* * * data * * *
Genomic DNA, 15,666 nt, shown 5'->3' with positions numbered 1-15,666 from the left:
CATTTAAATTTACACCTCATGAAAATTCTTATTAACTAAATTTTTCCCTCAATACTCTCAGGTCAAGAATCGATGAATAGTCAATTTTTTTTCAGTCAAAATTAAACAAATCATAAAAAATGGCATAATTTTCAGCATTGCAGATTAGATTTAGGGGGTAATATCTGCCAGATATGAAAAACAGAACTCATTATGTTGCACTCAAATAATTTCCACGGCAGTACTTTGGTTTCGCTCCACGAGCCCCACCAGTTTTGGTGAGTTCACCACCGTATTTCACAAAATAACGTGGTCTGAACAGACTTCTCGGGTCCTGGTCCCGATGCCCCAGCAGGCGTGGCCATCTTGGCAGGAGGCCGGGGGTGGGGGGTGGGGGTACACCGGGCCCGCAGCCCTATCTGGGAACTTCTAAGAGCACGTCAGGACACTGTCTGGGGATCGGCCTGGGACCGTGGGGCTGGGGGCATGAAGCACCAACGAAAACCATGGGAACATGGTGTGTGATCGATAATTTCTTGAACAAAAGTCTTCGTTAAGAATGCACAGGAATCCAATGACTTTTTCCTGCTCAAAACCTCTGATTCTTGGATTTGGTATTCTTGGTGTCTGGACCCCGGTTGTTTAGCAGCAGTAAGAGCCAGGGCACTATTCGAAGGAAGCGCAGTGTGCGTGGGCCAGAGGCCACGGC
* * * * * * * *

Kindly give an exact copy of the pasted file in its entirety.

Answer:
Genomic DNA, 15,666 nt, shown 5'->3' with positions numbered 1-15,666 from the left:
CATTTAAATTTACACCTCATGAAAATTCTTATTAACTAAATTTTTCCCTCAATACTCTCAGGTCAAGAATCGATGAATAGTCAATTTTTTTTCAGTCAAAATTAAACAAATCATAAAAAATGGCATAATTTTCAGCATTGCAGATTAGATTTAGGGGGTAATATCTGCCAGATATGAAAAACAGAACTCATTATGTTGCACTCAAATAATTTCCACGGCAGTACTTTGGTTTCGCTCCACGAGCCCCACCAGTTTTGGTGAGTTCACCACCGTATTTCACAAAATAACGTGGTCTGAACAGACTTCTCGGGTCCTGGTCCCGATGCCCCAGCAGGCGTGGCCATCTTGGCAGGAGGCCGGGGGTGGGGGGTGGGGGTACACCGGGCCCGCAGCCCTATCTGGGAACTTCTAAGAGCACGTCAGGACACTGTCTGGGGATCGGCCTGGGACCGTGGGGCTGGGGGCATGAAGCACCAACGAAAACCATGGGAACATGGTGTGTGATCGATAATTTCTTGAACAAAAGTCTTCGTTAAGAATGCACAGGAATCCAATGACTTTTTCCTGCTCAAAACCTCTGATTCTTGGATTTGGTATTCTTGGTGTCTGGACCCCGGTTGTTTAGCAGCAGTAAGAGCCAGGGCACTATTCGAAGGAAGCGCAGTGTGCGTGGGCCAGAGGCCACGGC